Gidday Tim, why did you decided to work in our industry?
Like a lot of people in the industry I have a secret stash of films I made while growing up. Films which should never see the light of day, but have a lot of fond memories attached to them.
The process of making films with friends was pretty addictive and I did it as much as I could. I honed my skill of making things that I would eventually be embarrassed by during my time at Flinders University, and ever since I’ve been continuing to make things and progressively being less embarrassed by them. Part of that journey has been working and learning on film sets as a camera assistant, grip and anything else people might have me on board as. I quickly realised I enjoy being on set and being a part of making something with a team.
Tim gripping on Wanted Season 3 out in the Flinders ranges on top of the infamous Pugilist Hill. Photo by Tom Hoffie.
Who has had an influence on your career?
There are so many DP's, Camera assistants, grips and gaffers who have been incredibly generous with their time and knowledge. Especially here in Adelaide, there’s a great community of friendly faces who want to talk about what they do. You just have to ask.
However, I wouldn’t have any kind of film career without Tim Hodgson. He brought me on to my first film set and put me forward for my first paid cam assisting gig. I also ended up stealing most of his assisting kit for my first couple of years on the job.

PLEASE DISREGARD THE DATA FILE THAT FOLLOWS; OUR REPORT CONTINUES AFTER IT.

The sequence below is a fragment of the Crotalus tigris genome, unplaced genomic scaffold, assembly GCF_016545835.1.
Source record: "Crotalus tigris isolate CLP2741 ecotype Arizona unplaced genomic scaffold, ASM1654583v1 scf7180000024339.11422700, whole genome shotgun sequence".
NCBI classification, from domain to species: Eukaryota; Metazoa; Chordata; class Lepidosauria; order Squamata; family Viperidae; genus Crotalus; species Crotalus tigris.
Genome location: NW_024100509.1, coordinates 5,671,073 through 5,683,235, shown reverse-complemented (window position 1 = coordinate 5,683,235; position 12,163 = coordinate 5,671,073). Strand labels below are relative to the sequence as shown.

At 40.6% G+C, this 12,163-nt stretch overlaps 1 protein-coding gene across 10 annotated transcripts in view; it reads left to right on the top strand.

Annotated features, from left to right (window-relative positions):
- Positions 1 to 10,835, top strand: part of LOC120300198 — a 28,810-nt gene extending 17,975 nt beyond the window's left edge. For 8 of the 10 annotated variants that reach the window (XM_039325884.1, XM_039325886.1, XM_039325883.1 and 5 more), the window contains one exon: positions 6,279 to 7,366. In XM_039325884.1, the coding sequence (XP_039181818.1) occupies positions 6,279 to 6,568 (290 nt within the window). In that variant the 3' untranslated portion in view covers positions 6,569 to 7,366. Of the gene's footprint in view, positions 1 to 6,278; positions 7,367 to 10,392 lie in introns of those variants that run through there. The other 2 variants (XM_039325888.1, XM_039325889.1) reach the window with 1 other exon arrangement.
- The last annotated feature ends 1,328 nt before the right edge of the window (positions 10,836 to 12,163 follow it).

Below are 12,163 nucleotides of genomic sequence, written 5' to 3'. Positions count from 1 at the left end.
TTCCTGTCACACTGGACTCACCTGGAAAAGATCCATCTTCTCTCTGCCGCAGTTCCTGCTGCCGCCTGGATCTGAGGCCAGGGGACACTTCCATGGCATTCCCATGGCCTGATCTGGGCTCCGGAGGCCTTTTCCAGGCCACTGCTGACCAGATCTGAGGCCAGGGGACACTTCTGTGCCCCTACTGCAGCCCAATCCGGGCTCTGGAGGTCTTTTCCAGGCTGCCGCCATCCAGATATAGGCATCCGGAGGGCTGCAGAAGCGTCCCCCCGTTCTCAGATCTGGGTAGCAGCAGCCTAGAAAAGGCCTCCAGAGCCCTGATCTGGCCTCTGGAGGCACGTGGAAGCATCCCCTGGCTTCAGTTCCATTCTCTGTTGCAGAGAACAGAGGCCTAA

Then, Helen Carter and Michael Tessari were both instrumental in getting me to where I am today. The same goes for the generation of ‘Camera kids’ who were coming up around the same time as me, such as Claire Bishop, Kadison Noack, James Wire and Bonnie Paku, they are some of the most driven people I know.
Where do you think your future lies?
Like I mentioned before, I really like being on set, especially if it’s a passionate team making something together. I’ve found this happens more on smaller projects, and I was definitely radicalised while participating in the 48hr film project. Crew roles started meaning less and less as we were all writing, directing, performing, shooting and editing. The results are some of the most rewarding filmmaking experiences I’ve ever had. Definitely not the perfect way to make a film, but it’s definitely a method I find really enjoyable.
A few of us from that 48hr team started a filmmaking collective called ‘House of Spaghetti’ which has mostly been a co-working hub, but has also been a fringe venue and a mini studio, where we’ve been able to experiment with different shooting styles and formats. I’d like to continue making projects like this and seeing what we come up with.
Wilson Tran, Tim, Hebe Sayce and Kadison Noack making our 48hr film ‘House of Spaghetti’. Photo by Kristin Hamil.
Do you have any advice for other young people getting started?
As Shakira says in the film Zootopia, ‘Oh oh oh oh oh Try Everything’. There are so many opportunities and pathways into the film industry, and while locking yourself into a role can be the right way to go, I think it’s just as important to see what else is out there. There are always things to learn in every department.
Pic: Focus pulling for Tim Hodgson on The Fritz in January this year. Significantly less hair! Photo by the director Conor McCarron.
Thanks Tim, a short but sweet profile. There's a recurring theme in many of our profiles and that is how so many of you enjoy the collaborative process of making films together and how generous SA crew from all departments are in sharing their knowledge. Good times!